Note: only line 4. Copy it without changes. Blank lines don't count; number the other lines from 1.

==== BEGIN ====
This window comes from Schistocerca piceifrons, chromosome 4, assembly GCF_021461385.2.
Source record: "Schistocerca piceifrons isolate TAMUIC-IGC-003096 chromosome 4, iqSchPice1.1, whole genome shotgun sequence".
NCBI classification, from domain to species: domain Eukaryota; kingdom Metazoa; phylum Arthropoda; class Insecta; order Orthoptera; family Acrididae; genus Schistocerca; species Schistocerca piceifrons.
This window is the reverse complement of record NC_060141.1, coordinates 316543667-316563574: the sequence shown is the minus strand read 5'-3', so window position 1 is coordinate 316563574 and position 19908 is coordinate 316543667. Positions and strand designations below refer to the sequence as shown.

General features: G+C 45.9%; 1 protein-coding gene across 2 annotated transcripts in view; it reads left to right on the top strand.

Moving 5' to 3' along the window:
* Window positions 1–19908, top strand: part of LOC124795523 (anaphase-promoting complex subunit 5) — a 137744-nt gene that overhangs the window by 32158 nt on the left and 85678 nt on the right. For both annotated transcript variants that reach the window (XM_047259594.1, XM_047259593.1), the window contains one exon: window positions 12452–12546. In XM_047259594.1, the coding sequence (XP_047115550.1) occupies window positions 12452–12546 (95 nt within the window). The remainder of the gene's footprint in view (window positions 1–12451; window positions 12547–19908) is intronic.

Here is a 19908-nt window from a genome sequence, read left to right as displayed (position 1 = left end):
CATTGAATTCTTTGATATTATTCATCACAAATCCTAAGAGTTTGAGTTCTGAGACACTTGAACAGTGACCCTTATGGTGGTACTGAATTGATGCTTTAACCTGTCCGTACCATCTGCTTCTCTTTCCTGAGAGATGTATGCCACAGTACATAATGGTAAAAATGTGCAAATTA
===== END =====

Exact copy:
This window is the reverse complement of record NC_060141.1, coordinates 316543667-316563574: the sequence shown is the minus strand read 5'-3', so window position 1 is coordinate 316563574 and position 19908 is coordinate 316543667. Positions and strand designations below refer to the sequence as shown.